‘The First Purge’ this is the fourth entry in the franchise and like the Hollywood trend these days, this one is going the prequel route to show us how the very first Purge came to be. Admittedly, I didn’t have a ton of expectation for this one. I do enjoy the films, but they don’t move the needle much for me. The first movie was a fun home-invasion thriller that more so referenced the elements of the Purge to set up the singular plot, as opposed to exploring them. Which did leave me wanting to know more about this backdrop.
The political angles this franchise has used to build its world have become more and more up-front as each film passes. Continuing into this one as it breaks down the current political landscape of the story in building the foundations for this test-run of the Purge on Staten Island. The political, and social undertones are much more on the surface in this story-line, and it will rub some people the wrong way.
But if you can separate art from subject matter and differentiate real-world issues from a work of reality-based fiction, then I think the ability immerse yourself and have an appreciation for this fictional world is much greater. The fact that many instances may play on several parallels in our current society is for your own interpretation. Based on your individual values and who you view as being the antagonists in this story.
I enjoyed how the script developed the foundations of the Purge from both the execution of it, as well as the reasoning behind what at the time, was considered a ‘social experiment.’ It doesn’t spend too much time doing so, but still is able to deliver a solid set-up for this annual tradition so the story can get going quickly. It grabbed my attention and had my curiosity throughout despite following a familiar formula. It was able to plug in gaps of information for not just the Purge itself, but for some other tropes that have become known in the franchise as well which I found enjoyable.
It doesn’t really spend much time developing the characters, and what we do get is on the generic side. But I felt with how they are worked into the story, you get more than enough substance to want to see how the movie will end for them. Or in the least, be mildly curious how it will close out and who will make it. It adds some nicely choreographed action-sequences that built legitimate suspense. There were strong moments of tension woven into the flow of the story that hit with intensity. There were also some nicely timed doses of comic-relief to give the story overall a good balance of elements that kept me entertained.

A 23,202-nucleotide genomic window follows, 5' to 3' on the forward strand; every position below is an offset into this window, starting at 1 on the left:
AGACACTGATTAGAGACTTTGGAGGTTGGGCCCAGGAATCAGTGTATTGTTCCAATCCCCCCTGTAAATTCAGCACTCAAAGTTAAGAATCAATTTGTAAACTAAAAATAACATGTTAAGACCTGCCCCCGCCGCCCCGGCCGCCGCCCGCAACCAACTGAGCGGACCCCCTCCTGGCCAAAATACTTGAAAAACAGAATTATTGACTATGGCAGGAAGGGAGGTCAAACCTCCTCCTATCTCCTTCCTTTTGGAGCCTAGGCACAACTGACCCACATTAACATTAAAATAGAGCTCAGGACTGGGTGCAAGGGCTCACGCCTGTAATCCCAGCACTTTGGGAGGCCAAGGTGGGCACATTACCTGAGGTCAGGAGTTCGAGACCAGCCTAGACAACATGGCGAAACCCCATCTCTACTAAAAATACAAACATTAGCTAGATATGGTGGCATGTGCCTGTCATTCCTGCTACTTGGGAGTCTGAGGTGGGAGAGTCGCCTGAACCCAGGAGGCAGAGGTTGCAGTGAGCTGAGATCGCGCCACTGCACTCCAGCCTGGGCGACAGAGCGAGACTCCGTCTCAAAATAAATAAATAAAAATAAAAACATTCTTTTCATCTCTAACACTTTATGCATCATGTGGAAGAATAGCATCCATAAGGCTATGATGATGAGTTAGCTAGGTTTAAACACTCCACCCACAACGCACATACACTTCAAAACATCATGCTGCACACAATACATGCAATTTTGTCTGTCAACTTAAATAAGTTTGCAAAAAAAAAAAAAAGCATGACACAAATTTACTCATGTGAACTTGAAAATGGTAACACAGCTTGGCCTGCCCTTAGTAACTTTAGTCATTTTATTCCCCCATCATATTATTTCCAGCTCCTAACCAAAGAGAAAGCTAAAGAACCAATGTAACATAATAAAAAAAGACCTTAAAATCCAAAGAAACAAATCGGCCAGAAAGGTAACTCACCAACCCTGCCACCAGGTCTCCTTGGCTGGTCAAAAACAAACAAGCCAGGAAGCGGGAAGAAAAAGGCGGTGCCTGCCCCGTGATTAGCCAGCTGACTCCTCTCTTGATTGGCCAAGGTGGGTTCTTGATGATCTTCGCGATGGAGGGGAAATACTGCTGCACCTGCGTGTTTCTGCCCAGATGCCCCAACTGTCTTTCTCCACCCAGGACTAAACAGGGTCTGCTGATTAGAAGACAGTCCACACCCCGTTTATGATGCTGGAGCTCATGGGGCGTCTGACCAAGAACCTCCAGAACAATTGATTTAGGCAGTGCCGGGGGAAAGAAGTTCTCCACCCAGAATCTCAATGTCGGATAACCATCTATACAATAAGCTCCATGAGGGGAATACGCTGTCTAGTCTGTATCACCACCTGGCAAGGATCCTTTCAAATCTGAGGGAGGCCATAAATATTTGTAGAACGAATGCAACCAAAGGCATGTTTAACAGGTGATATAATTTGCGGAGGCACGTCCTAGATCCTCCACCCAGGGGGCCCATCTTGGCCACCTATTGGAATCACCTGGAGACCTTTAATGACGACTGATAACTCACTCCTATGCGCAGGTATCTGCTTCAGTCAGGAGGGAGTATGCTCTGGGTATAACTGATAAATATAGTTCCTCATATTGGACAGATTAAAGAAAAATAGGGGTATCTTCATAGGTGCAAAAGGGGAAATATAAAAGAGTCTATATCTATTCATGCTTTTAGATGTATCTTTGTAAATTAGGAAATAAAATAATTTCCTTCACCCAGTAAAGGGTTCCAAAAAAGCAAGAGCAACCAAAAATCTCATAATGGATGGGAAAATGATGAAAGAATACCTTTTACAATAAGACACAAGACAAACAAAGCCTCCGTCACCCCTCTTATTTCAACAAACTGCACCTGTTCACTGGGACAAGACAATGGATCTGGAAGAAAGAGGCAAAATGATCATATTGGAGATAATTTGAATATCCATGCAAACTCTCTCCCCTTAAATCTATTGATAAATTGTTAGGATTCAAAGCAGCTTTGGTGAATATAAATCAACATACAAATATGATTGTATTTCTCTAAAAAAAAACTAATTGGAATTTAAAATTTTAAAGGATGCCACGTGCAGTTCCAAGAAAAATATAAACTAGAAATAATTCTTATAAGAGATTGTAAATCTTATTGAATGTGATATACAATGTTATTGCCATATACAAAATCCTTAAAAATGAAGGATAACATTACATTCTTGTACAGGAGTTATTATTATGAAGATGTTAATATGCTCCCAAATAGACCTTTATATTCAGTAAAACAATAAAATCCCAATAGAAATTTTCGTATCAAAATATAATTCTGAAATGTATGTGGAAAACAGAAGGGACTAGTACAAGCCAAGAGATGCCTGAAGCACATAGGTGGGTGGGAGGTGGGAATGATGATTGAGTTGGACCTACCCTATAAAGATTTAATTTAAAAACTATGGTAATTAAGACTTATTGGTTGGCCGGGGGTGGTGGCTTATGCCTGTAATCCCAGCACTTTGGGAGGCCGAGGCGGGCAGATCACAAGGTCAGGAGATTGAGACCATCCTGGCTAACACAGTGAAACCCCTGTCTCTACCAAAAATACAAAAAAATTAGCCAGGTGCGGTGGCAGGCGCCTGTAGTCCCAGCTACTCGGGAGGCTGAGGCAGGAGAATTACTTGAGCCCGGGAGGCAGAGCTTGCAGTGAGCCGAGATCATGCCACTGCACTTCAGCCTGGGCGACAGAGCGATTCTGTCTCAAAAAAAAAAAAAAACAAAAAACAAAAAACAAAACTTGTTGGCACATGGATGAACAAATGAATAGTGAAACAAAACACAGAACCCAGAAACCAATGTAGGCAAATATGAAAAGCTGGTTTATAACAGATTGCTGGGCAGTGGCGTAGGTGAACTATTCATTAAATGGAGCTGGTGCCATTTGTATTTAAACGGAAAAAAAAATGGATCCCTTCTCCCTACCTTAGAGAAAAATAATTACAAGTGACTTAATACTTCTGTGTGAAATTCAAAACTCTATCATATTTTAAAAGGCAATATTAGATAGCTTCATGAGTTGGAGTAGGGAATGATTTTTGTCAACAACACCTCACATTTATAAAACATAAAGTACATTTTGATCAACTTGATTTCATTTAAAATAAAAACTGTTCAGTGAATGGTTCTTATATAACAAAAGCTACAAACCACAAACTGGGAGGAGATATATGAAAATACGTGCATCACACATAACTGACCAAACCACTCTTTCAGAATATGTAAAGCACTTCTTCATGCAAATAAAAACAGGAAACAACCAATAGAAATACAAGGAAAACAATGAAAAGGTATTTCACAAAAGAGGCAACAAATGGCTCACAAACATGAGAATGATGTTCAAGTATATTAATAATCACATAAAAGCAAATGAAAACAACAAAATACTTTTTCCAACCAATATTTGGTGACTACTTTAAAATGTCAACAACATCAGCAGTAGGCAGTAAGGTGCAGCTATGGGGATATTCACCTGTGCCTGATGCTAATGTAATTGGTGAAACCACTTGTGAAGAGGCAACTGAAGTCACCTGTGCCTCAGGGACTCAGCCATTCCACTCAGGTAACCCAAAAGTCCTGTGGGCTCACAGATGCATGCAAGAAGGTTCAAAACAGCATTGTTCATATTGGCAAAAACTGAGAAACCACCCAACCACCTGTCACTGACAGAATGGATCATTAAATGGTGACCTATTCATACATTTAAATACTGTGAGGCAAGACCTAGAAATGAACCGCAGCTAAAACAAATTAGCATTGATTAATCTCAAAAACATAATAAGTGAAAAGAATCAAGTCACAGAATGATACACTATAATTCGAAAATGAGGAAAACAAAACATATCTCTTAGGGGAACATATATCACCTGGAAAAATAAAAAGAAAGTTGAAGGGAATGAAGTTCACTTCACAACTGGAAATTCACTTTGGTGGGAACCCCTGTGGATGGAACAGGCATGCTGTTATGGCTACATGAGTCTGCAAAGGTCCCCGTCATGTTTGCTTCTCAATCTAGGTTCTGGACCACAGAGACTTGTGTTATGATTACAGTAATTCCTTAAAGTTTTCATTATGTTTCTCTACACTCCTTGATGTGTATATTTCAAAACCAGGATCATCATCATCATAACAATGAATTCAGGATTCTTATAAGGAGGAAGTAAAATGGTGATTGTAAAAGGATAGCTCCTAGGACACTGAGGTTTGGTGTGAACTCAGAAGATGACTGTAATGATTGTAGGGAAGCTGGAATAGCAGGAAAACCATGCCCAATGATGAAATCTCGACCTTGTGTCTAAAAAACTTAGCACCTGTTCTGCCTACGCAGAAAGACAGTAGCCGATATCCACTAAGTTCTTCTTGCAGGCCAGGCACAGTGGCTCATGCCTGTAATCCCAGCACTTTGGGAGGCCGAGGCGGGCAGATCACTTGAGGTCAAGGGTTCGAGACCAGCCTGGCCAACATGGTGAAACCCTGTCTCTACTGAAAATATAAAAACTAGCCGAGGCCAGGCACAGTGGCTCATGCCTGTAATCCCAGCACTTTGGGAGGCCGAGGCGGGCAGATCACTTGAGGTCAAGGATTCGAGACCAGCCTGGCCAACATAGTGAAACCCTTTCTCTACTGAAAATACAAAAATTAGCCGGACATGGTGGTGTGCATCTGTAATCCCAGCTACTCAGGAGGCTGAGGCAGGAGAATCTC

I will admit the movie does feel very much like the last two, but it was still a good time. The cast was overall was more than serviceable. There were some moments of overacting, but there were also some moments of sub-par dialogue that didn’t give them much to work with at times. However there was effort from everyone to create some grounded characters you can invest in. That makes you want to see them work their way through the first night of the Purge as they maneuver through the twists and turns of the story.
Y’lan Noel and Lex Scott Davis were both more than capable leads. Their character-types are ones we have seen many times. But they poured some energy into the roles to elevate the material. Noel was fantastic in the action-sequences and I cannot wait to see more of him in the future. Davis was able hit some emotional beats with authenticity even though the dialogue didn’t do her many favors, and I enjoyed their chemistry together.
The main positive about this movie was the fast pace and the variety of the story elements. On the downside, it does feel recycled once things get going. It also has some lapses in the dialogue and in the character development. But what it does provide was more than enough for a fun action-thriller about legalized crime for twelve-hours. It isn’t intricate, and doesn’t reinvent the wheel, but does it really need to? The franchise has created a hyper-realistic world with plenty of story opportunities to work with inside that sandbox. In this one the creativity was delivered much more through the violence and the suspense once the foundations of the Purge are crafted and things progress. The direction and cinematography work together to create a gritty film that at times delivers some artistic visuals as the blood spills, and the bullets fly.
The fight-sequences were adrenaline pumping. The shoot-outs were tense and gritty. The suspense for the most part felt genuine. The violence was raw, and the jump-scares were relatively fun. For me this was an entertaining turn-your-brain-off movie that had me interested and engaged in what was happening. I think that to create unique story, you often must create a new world for it. Not every story can be set in a post-apocalyptic landscape, or a near-future dystopian sci-fi backdrop. There are many levels in between those and the world we live in, and I think the ‘Purge’ franchise has found a nice place for itself somewhere in the middle.